Presently, one of the rarest animals living today is the pangolin. Found throughout Africa and Asia, the pangolin (also known as the scaly anteater or trenggiling) is so critically endangered, all eight species are categorized on the International Union for the Conservation of Nature’s (IUCN) Red List of Threatened Species as threatened with extinction. Despite this fact, pangolins are usually hunted for their scales, skin, and meat. The Inquisitr previously reported on a story where their meat was found on a Chinese boat, indicating either import or exportation.
Now, the recent news on pangolins is that police saved 42 of them from poachers. However, the pangolins taken in by forest rangers were then sold to local restaurants.
According to Thanhmien News, police authorities seized the 42 pangolins from poachers in the northern province of Bac Ninh in Vietnam. On February 1, the endangered animals were handed off to forest rangers. After asking the poachers to pay fines, the officials of the province sold the pangolins at the street price of VND 1.2 million a kilogram. That is about $56 USD. All in all, the pangolins weighed a total of 201 kilograms which brought the province around the equivalent of $11,300 USD.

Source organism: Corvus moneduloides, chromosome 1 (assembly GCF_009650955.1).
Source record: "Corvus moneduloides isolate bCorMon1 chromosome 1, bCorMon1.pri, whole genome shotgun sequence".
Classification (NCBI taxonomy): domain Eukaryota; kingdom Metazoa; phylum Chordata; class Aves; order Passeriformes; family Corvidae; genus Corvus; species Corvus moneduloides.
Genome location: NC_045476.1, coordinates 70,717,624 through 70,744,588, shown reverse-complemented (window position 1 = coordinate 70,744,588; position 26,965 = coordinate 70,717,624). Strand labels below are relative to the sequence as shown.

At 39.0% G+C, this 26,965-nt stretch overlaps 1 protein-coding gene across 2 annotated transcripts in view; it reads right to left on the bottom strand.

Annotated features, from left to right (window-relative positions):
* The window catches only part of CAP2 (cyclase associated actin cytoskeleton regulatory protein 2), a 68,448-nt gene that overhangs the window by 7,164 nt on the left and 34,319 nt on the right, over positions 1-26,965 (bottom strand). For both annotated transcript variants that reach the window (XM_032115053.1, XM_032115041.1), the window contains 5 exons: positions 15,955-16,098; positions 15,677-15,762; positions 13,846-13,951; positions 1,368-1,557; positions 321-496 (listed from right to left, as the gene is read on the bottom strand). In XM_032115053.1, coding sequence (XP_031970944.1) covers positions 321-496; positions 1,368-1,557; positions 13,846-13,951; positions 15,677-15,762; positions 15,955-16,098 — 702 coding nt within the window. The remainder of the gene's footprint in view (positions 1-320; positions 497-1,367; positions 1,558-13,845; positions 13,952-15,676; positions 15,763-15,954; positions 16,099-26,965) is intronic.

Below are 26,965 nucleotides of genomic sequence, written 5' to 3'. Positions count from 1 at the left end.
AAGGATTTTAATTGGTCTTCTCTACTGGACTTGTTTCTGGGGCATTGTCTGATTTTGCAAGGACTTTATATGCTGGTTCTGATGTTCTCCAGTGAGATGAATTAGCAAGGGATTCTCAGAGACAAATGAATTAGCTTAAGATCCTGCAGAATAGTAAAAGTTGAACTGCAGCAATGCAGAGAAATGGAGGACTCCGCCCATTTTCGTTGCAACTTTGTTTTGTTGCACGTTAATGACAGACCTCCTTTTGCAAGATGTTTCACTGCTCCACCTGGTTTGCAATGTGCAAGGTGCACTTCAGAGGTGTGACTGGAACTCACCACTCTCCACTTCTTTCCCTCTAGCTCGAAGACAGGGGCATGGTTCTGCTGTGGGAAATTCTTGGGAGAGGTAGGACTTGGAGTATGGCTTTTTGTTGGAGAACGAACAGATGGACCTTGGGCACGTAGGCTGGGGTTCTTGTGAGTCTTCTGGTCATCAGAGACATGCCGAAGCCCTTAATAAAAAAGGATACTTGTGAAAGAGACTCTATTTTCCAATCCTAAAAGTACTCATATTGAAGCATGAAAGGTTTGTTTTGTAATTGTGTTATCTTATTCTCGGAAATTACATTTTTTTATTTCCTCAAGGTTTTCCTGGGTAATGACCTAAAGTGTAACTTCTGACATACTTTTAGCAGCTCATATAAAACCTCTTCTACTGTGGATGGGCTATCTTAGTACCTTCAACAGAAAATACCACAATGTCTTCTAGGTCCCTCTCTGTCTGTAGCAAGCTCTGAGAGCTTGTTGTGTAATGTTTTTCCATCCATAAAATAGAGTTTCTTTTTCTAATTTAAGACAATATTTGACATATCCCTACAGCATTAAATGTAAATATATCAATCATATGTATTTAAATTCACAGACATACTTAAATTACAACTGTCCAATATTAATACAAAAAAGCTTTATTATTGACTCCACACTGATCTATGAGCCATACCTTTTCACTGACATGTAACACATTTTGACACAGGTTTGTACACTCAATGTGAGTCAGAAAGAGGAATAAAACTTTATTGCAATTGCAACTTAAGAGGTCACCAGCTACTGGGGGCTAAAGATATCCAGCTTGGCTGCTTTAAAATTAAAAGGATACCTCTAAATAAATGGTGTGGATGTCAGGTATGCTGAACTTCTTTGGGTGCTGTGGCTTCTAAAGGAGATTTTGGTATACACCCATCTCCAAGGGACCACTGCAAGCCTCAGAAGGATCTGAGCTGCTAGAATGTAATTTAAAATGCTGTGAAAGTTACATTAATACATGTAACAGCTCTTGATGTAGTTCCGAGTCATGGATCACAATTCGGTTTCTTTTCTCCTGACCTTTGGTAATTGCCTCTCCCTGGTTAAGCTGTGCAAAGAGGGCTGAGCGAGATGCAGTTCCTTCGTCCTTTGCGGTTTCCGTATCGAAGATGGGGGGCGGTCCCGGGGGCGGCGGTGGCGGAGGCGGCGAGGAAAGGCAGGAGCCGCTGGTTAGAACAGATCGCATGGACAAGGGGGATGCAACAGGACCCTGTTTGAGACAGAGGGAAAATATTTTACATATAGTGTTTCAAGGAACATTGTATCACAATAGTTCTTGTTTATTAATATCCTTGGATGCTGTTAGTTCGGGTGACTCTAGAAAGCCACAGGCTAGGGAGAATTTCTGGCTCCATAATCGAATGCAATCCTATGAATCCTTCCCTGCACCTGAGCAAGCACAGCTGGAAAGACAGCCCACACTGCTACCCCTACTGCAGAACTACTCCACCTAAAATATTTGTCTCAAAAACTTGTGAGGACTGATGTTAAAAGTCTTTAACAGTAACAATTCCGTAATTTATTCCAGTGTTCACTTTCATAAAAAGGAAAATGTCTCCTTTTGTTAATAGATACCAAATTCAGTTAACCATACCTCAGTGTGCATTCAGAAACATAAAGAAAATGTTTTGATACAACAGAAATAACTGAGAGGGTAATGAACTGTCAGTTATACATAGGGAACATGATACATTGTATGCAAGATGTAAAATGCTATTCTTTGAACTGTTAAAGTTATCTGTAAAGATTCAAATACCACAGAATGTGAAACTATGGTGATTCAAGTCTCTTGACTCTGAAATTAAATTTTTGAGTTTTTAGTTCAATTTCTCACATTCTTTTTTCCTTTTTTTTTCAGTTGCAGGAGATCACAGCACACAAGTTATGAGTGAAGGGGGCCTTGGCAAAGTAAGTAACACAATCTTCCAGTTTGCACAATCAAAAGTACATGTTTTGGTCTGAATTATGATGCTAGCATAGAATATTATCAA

Local conservationist groups, including members of the Education for Nature-Vietnam in Hanoi, have harshly criticized the province officials’ decision, branding it a “failure” in deterring wildlife trade. They said that by selling the pangolins, the authorities became “a link” in sanctioning illegal wildlife trade. Nguyen Thi Phuong Dung, the deputy director of Education of Nature-Vietnam, made it clear that anyone who breaks laws that protect animals should be treated like criminals.
“Any violations regarding the animals should receive criminal punishment. We also can’t treat them simply as evidence of a crime and then trade them.”
To be clear, the province officials are breaking the law. According to a follow-up by The Guardian, it was legal for registered traders or government authorities to auction off some pangolins, especially those seized by poachers. That changed in November of 2013, when a new law completely ruled out hunting, trading, and consumption of any of Asia’s four pangolin species. Dan Challender, co-chair on the IUCN’s Pangolin Specialist Group, states the animals are afforded the highest degree of protection.
It is not clear whether it is negligence or cash that motivated the forest rangers to trade with local restaurants. Dan Challender does believe corruption is involved.
“It’s difficult to say without having specific details whether the forest rangers just weren’t aware of the new law. But one can make the assumption that rangers were likely aware of the new legislation, so this could well be corruption.”
Now that you’ve read about the supposed corrupt sale of endangered and near-extinction pangolins to local restaurants, what are your views? Do you agree with Nguyen Thi Phuong Dung that violators of laws placed to protect pangolins (or any animal for that matter) should be treated like criminals?
[Featured Image via Wikimedia Commons, Post Image via Alex Hofford/EPA]